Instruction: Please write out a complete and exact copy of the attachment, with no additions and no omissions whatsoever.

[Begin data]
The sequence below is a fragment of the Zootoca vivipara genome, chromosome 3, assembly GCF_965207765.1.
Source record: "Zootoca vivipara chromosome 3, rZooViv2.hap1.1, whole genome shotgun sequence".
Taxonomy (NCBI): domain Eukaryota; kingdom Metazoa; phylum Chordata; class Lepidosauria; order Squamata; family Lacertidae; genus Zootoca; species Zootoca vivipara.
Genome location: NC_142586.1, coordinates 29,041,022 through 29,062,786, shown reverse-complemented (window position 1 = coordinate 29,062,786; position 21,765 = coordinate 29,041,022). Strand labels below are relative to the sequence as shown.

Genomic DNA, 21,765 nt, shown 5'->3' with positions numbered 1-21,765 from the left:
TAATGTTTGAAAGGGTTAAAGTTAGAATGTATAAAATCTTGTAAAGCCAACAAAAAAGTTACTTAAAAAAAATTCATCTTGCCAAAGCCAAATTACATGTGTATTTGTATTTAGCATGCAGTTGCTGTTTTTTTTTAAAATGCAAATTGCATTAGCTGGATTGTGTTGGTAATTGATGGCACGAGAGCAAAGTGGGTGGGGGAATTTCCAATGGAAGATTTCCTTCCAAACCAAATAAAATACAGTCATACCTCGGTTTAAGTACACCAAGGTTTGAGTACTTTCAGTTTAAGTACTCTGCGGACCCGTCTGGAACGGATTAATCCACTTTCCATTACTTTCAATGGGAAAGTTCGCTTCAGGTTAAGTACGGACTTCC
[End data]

The sequence below is a fragment of the Zootoca vivipara genome, chromosome 3, assembly GCF_965207765.1.
Source record: "Zootoca vivipara chromosome 3, rZooViv2.hap1.1, whole genome shotgun sequence".
Taxonomy (NCBI): domain Eukaryota; kingdom Metazoa; phylum Chordata; class Lepidosauria; order Squamata; family Lacertidae; genus Zootoca; species Zootoca vivipara.
Genome location: NC_142586.1, coordinates 29,041,022 through 29,062,786, shown reverse-complemented (window position 1 = coordinate 29,062,786; position 21,765 = coordinate 29,041,022). Strand labels below are relative to the sequence as shown.

Genomic DNA, 21,765 nt, shown 5'->3' with positions numbered 1-21,765 from the left:
TAATGTTTGAAAGGGTTAAAGTTAGAATGTATAAAATCTTGTAAAGCCAACAAAAAAGTTACTTAAAAAAAATTCATCTTGCCAAAGCCAAATTACATGTGTATTTGTATTTAGCATGCAGTTGCTGTTTTTTTTTAAAATGCAAATTGCATTAGCTGGATTGTGTTGGTAATTGATGGCACGAGAGCAAAGTGGGTGGGGGAATTTCCAATGGAAGATTTCCTTCCAAACCAAATAAAATACAGTCATACCTCGGTTTAAGTACACCAAGGTTTGAGTACTTTCAGTTTAAGTACTCTGCGGACCCGTCTGGAACGGATTAATCCACTTTCCATTACTTTCAATGGGAAAGTTCGCTTCAGGTTAAGTACGGACTTCC